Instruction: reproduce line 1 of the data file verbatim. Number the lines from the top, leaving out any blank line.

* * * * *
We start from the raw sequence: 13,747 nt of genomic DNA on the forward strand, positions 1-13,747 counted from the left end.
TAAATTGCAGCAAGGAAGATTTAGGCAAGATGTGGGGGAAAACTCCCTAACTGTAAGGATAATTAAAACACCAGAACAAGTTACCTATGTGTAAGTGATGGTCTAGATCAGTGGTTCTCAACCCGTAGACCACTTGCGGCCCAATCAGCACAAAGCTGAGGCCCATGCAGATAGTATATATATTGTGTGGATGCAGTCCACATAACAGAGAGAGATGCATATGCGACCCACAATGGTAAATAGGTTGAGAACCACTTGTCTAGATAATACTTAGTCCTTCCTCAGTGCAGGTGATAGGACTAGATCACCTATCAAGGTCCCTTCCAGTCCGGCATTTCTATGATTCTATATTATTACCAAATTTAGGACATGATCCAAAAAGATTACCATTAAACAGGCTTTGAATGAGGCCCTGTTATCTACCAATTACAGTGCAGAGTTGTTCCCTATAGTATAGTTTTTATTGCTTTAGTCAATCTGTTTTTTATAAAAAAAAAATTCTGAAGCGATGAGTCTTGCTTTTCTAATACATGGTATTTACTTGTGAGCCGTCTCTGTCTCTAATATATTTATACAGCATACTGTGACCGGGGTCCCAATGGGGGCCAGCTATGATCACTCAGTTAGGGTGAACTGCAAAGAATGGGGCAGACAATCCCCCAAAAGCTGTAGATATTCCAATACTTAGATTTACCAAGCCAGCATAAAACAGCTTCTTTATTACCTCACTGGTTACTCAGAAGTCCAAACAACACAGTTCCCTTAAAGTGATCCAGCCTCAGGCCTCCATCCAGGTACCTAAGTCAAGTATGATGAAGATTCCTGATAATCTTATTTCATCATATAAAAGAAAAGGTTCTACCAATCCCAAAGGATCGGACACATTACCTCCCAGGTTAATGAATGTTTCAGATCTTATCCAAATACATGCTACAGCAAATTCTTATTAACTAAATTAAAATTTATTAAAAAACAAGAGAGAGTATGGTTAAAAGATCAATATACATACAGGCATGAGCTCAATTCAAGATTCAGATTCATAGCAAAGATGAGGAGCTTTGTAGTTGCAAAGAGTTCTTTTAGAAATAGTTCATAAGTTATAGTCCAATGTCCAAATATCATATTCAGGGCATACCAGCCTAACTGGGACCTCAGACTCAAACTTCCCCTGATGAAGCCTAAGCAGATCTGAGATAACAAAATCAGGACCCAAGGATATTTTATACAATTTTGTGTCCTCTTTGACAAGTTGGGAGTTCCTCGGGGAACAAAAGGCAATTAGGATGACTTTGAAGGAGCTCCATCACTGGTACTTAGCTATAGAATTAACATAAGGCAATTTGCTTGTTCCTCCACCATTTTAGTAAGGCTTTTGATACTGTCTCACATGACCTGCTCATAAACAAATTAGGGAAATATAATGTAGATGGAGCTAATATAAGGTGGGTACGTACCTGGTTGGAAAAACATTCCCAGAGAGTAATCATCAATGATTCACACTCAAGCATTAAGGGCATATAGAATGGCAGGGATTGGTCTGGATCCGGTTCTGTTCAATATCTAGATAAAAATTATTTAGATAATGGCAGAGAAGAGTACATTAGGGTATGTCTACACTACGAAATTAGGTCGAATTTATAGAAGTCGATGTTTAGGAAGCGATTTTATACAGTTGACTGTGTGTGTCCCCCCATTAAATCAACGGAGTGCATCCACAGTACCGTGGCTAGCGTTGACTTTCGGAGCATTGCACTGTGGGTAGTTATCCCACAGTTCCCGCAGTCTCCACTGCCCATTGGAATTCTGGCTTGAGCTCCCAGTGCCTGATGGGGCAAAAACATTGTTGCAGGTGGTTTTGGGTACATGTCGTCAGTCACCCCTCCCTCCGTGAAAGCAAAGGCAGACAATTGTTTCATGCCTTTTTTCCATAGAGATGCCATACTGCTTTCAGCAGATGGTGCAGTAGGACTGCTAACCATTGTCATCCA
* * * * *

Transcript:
We start from the raw sequence: 13,747 nt of genomic DNA on the forward strand, positions 1-13,747 counted from the left end.